German researchers have discovered that the oldest known giant salamander Aviturus exsecratus was able to live on land as well as in water.
Giant salamanders are amazing animals. They can live up to 100 years, grow up to 2 m in length, and have inhabited the Earth for more than 56 million years. The fossils of these amphibians, found relatively often in Eurasia, show little variation from their modern descendants.
Early giant salamanders had a similar lifestyle and were just as big as today’s, which live in East Asia and North America. But while the latter stick to oxygen-rich, fast-flowing mountain streams in China, Japan and the US, their ancestors also lived in rivers and lakes in the lowlands.
The researchers at the University of Tübingen re-examined fossils of Aviturus exsecratus, which lived some 56 million years ago in what is now southern Mongolia. They were able to demonstrate that this salamander hunted for food both in the water and on land that makes it different from all the later giant salamanders.
The development of a species from a purely aquatic lifestyle to an amphibious-terrestrial lifestyle is linked with gigantism and sustained growth, and is called peramorphosis. It is completely unknown in modern salamanders. Individual development like that was only seen in paleozoological amphibians such as eryops, which lived 300 million years ago.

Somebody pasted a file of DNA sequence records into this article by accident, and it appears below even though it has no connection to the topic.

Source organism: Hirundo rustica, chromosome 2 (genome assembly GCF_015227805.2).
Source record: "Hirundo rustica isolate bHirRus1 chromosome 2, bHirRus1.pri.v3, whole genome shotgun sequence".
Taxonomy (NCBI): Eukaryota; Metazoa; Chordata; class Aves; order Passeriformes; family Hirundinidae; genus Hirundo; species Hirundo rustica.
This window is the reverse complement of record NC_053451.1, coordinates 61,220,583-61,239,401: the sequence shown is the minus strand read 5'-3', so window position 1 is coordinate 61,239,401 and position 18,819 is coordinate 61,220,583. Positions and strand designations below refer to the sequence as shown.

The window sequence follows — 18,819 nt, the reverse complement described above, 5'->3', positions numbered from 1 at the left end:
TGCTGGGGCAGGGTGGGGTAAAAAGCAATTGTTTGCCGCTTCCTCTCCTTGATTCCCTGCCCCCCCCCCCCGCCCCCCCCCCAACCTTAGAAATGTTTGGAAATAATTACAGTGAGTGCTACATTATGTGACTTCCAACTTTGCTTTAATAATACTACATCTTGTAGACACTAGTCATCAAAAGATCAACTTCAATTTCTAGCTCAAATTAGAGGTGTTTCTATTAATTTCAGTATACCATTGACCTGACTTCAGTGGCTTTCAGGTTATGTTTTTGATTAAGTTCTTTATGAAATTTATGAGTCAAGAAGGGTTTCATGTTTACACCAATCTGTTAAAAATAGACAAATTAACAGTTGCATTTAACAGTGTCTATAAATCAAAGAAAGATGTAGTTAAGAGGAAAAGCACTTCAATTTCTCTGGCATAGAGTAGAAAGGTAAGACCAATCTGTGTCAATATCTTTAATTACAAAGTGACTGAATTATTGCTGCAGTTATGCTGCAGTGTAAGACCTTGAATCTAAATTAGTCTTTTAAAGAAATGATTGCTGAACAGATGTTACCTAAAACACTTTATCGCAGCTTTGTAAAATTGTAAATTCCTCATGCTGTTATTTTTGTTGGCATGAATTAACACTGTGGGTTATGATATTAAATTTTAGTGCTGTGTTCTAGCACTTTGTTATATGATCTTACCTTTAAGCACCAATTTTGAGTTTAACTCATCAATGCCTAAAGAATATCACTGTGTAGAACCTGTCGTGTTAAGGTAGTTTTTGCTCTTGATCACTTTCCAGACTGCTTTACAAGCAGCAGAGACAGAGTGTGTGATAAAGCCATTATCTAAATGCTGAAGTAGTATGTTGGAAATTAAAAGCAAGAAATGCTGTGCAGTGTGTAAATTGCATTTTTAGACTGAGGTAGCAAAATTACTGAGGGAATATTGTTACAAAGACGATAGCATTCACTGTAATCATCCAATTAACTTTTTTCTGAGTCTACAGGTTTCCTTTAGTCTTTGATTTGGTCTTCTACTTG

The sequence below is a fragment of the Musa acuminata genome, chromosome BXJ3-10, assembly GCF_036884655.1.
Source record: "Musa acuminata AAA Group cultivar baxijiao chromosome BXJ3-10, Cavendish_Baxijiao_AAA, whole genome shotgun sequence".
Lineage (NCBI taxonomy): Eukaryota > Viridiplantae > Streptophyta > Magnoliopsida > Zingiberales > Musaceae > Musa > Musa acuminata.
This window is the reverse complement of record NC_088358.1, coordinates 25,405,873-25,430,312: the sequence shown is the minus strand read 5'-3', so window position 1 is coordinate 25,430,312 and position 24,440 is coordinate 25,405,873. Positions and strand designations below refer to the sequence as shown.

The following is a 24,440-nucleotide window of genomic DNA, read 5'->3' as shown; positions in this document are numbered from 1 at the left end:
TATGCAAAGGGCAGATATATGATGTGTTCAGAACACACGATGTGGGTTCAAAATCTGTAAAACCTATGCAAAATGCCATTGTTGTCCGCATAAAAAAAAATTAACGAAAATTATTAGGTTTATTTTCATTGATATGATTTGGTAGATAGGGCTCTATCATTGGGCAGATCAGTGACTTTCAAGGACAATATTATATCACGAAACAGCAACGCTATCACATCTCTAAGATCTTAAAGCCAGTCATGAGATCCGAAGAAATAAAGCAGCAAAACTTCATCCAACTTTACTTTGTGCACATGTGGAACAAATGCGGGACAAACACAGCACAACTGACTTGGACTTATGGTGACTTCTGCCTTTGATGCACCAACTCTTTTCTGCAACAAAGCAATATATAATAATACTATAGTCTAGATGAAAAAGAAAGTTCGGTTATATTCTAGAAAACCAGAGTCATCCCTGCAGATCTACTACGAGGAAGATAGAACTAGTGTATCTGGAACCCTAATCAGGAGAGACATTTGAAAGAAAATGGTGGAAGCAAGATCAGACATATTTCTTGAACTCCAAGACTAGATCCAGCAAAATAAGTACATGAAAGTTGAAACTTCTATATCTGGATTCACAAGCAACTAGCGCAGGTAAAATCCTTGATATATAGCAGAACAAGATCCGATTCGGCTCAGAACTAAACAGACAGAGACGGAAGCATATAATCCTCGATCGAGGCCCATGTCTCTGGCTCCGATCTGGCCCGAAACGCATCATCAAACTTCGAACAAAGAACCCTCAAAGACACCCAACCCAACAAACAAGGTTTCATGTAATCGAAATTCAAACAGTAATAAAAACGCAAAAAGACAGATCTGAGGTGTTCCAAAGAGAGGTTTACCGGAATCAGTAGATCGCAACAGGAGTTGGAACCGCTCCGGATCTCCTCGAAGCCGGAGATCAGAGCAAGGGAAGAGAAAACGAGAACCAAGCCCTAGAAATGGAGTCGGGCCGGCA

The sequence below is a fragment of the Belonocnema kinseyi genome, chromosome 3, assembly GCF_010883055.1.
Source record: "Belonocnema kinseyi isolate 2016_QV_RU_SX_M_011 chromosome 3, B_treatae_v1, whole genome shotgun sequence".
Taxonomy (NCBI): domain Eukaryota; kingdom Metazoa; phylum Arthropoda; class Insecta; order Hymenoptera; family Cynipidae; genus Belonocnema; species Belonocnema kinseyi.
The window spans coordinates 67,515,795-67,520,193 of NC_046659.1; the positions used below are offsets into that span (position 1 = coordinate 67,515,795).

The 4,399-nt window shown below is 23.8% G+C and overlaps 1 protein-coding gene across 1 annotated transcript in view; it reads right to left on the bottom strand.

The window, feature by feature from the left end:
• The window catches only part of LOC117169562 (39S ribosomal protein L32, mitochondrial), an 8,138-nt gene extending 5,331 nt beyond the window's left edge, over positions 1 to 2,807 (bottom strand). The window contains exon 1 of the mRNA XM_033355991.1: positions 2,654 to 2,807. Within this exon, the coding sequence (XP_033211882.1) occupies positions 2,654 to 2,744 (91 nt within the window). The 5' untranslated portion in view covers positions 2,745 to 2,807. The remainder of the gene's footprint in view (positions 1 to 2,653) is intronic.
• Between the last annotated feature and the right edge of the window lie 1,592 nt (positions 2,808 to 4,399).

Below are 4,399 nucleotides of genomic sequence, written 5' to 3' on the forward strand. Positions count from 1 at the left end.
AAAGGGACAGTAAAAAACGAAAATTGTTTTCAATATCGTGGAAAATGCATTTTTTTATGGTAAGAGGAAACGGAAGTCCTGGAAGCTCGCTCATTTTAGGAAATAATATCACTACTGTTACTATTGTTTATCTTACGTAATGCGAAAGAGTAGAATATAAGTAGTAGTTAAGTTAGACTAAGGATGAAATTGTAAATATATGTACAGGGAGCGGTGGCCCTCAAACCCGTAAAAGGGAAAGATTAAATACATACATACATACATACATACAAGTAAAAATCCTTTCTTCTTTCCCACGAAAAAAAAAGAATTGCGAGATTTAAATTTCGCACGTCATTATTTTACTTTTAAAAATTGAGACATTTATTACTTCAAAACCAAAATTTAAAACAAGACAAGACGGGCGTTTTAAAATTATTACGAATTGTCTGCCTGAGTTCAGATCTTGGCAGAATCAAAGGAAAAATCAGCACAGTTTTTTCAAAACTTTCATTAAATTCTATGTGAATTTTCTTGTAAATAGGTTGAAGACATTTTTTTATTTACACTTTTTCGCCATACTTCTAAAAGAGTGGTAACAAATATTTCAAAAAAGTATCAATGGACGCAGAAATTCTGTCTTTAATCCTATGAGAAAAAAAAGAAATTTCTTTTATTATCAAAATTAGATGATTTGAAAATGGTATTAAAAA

By analyzing the shape of Aviturus’ lower jaw, the scientists have found that the salamander fed on fish and invertebrates in the water. At the same time, Aviturus probably hunted insects. Terrestrial adaptation is indicated by the animal’s heavy bones, long hind legs, a well-developed sense of smell, and palatal dentition typical of a terrestrial salamander. Also, fossil remains of this huge, up to 2m long animal were found in rock typically formed from water’s-edge sediments. The findings were published in a paper in the recent issue of the journal PloS-ONE.
The researchers suggest this drastic individual development in Aviturus exsecratus was probably due to a short period of global warming 55.8 million years ago known as the Paleocene-Eocene Thermal Maximum.
Bibliographic information: Vasilyan D, Böhme M. 2012. Pronounced Peramorphosis in Lissamphibians – Aviturus exsecratus (Urodela, Cryptobranchidae) from the Paleocene–Eocene Thermal Maximum of Mongolia. PLoS ONE 7(9): e40665; doi: 10.1371/journal.pone.0040665